The benefits of MMC, perceived or otherwise?

With a range of experience in the fully off-site manufactured housing sector, and lots of discussion surrounding it, we thought it would be useful to provide an overview of our thoughts around the benefits of MMC. Andy Bayley, our director, highlights some of his thoughts on the perceived benefits below:

  • Faster overall construction, resulting in the delivery of more units
  • Building envelope watertight quicker
  • Improved quality (factory components)
  • Less material wastage (more sustainable) – reduced space needed to store materials on-site
  • Process is not affected by the weather
  • Improved performance e.g., improved airtightness due to factory quality control; making it more sustainable
  • Improved health and safety – construction activity is a controlled environment
  • Helps tackle skills shortage and better staff retention
  • Reduced costs and improved profitability – to be proved
  • Reduced site labour and therefore less disruption to residents.

Key drivers:

  • Political – safety, better quality and number of homes needed.

Challenge to clients:

  • Must accept that they do things differently – change can be daunting
  • Ensure funds can be raised for MMC and that the products are mortgageable
  • Not all lenders will accept OSM houses as security to raise capital against.

The Housing Forum has defined 7 categories of MMC:

Category 1. Pre-manufacturing [3D primary structural systems] (components entirely factory produced and assembled).

Category 2. Pre-manufacturing [2D primary structural systems] (generally panelling, walls, floors, stairs and roofs as basic frames).

Category 3. Pre-manufacturing components [non-systemised primary structure] (components manufactured but not assembled off site, e.g., floor slabs, columns and beams).

Category 4. Additive manufacturing [structural and non-structural] (including 3D printing).

Category 5. Pre-manufacturing [non-structural assemblies and sub-assemblies] (e.g., volumetric podded assemblies and bathroom pods).

Category 6. Traditional building product-led site labour reduction/productivity improvements (traditional products cut to size, e.g., walls, brick slips and pipework).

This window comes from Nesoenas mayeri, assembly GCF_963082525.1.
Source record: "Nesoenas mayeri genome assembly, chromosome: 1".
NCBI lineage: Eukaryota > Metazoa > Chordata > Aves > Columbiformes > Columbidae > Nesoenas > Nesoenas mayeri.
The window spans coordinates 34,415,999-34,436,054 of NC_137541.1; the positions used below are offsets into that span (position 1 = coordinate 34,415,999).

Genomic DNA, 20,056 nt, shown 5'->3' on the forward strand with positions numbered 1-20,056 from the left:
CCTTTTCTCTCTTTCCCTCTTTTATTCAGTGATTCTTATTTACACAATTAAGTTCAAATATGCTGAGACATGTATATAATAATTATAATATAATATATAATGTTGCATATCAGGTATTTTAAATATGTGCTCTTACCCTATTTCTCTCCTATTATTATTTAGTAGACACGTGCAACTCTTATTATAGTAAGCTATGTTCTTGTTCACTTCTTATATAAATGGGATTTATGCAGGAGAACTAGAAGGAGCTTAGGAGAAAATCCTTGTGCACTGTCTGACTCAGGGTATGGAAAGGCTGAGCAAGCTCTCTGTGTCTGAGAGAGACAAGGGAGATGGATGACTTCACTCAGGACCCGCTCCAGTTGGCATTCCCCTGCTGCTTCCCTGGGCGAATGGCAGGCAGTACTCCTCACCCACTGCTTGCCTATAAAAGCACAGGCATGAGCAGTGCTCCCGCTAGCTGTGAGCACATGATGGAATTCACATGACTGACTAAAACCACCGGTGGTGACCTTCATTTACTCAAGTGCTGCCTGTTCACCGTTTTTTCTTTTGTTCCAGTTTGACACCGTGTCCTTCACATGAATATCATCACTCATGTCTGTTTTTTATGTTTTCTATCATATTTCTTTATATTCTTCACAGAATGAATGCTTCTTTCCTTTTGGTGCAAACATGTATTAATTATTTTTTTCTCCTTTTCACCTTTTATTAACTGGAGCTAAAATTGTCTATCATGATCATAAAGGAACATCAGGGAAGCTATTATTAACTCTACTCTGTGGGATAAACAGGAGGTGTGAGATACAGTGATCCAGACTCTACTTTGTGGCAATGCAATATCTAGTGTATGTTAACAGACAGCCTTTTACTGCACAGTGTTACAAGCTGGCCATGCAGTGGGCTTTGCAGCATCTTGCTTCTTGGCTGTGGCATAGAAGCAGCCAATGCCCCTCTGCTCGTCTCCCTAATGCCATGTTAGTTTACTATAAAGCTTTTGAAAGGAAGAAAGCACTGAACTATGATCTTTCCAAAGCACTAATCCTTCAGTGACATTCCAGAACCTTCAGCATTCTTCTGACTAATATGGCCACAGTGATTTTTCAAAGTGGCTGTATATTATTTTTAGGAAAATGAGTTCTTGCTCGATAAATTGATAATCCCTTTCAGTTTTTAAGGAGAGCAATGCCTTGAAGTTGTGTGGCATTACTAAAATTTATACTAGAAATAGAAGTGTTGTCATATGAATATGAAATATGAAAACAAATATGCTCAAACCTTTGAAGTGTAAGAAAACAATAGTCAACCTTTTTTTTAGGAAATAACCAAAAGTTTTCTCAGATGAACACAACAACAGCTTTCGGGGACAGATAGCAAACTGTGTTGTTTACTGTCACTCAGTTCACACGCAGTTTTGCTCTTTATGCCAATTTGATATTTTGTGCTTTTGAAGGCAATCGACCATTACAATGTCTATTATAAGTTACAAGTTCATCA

Andy Bayley, Director

Category 7. Site process-led and site labour reduction/productivity/assurance improvements (robots and drones used on site).

Categories 1-5 – off-site

Categories 6-7 – on-site

Currently there is no standard form of building contract for MMC, but the standard can be amended. Areas to consider are listed below:

  • Early contractor/manufacturer involvement in the design process
  • Securing a production slot in the factory – one of the biggest risk factors concerning developers and funders is the failure of the factory to deliver off-site items to programme
  • Ensuring quality
  • Rethinking payment
  • Logistics, transport and home warranty schemes e.g. BOPAS (Build Off-site Property Assurance Scheme). If this is a requirement, then you need to know at the start because there is a cost to register
  • Collaboration.


With the build off-site property assurance scheme, you need to know the cost to register at the start of a project, if this is a requirement.

PAS (Publicly Accessible Standard)

This is being developed for off-site to provide methodology for the design team.

With MMC, more risk and cost need to be absorbed in the pre-construction phase. While this is unfamiliar to most, the recommendations of the Hackitt Review encourage this way of working. It requires much greater collaboration from all parties.

Other considerations:

  • Route to site
  • Access/off-loading
  • Cranage (space/stable platform)
  • Fire stopping between modules.

To find out more, or for further information on how we can help, please contact us here.

Read more of our sustainability ‘Insights’ here.


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